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Employment Law

Judge: Florida’s ‘anti-woke’ law can’t limit DEI training

A federal judge has blocked Florida from enforcing part of a new state law that aimed to limit workplace anti-discrimination training.

Swearing at work: When is it considered harassment?

According to one survey, 57% of American employees admit to swearing at work. But where is the line between swearing as harmless workplace banter and swearing as harmful, unlawful harassment?

Employee sleepwalks into co-worker’s hotel room: Do you terminate or accommodate?

Here’s one they probably didn’t teach you in HR school…

Be wary of bias against childless employees

The percentage of Americans who are childless by choice is growing—and that could soon trigger more resentment and legal issues in your workplace.

Beware removing effective disability accommodations

Many ADA accommodations are cheap, effective and easy to implement. If one of these simple accommodations seems to be working, think twice before withdrawing it unless you have a rock-solid business reason for doing so.

Periodically monitor remote workplaces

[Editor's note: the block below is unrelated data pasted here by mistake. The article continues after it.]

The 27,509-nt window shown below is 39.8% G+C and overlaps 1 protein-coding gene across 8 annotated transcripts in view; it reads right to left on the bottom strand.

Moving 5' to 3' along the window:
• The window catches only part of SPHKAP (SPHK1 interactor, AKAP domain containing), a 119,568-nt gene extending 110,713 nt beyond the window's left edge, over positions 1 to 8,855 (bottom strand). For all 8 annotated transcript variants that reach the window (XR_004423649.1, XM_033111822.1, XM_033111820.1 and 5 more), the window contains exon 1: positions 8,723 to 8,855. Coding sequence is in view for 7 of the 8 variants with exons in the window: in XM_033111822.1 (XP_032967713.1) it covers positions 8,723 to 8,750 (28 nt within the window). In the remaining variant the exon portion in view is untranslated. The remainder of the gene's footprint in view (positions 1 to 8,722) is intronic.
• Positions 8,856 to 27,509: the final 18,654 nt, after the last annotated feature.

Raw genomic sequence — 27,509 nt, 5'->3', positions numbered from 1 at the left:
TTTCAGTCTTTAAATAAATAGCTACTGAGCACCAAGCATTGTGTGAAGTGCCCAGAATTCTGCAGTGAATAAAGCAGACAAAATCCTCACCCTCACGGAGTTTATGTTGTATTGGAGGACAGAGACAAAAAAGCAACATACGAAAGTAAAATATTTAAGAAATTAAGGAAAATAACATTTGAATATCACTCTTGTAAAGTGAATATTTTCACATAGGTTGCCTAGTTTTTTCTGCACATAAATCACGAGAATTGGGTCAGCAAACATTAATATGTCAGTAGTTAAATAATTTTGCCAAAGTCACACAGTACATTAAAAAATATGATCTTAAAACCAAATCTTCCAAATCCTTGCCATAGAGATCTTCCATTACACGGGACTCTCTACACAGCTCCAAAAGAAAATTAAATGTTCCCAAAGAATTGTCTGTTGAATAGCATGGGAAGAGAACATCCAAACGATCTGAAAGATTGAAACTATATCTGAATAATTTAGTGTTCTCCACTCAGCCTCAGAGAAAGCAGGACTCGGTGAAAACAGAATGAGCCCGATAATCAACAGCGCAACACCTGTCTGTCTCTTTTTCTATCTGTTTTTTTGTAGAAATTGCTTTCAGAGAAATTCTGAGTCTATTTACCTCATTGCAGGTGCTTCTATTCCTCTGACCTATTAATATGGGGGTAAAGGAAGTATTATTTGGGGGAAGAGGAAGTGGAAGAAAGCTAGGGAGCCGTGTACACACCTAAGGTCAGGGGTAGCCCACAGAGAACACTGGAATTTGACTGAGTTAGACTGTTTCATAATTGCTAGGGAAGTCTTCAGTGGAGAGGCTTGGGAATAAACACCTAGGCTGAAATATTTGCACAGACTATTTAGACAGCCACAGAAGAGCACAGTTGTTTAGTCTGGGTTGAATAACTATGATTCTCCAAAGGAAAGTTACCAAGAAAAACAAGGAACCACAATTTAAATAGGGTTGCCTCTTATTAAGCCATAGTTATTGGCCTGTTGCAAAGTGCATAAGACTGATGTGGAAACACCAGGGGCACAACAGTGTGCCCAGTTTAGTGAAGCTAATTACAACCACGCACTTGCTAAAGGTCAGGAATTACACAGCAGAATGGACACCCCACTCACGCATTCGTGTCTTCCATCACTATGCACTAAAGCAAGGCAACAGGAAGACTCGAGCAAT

If you have scattered workplaces, be sure to regularly check to make sure they’re not hotspots for problems like sexual or racial harassment. This is especially true for sites that may still embrace a “boys will be boys” attitude—and where front-line supervisors may turn a blind eye to unacceptable and illegal behavior.

FLSA, religious bias cases on docket this fall

The U.S. Supreme Court returns for its new term in October and already has scheduled two cases affecting employers. One will address whether employers can ever pay a daily rate to an employee classified as exempt. The other will clarify whether an employer’s religious views can exempt it from state and federal nondiscrimination laws.

Ensure bosses don’t block accommodations

It’s important to train supervisors that they must honor approved disability accommodations and immediately refer all requests to modify accommodations to HR.

Don’t make this $10 million vaccine mistake

First, the bad news: An employer recently agreed to pay $10 million to a group of employees who refused to be vaccinated against covid-19 for religious reasons. The good news: The same fate won’t befall your organization if you follow some simple steps that balance religious objections against business and organizational needs.

Ensure exempt teleworkers are properly classified

If you have exempt employees who work remotely, be sure they really are exempt. It’s important because it is difficult to track teleworkers’ time. If they have been misclassified, you could violate the Fair Labor Standards Act in two ways: failing to pay overtime and failing to properly track all hours worked.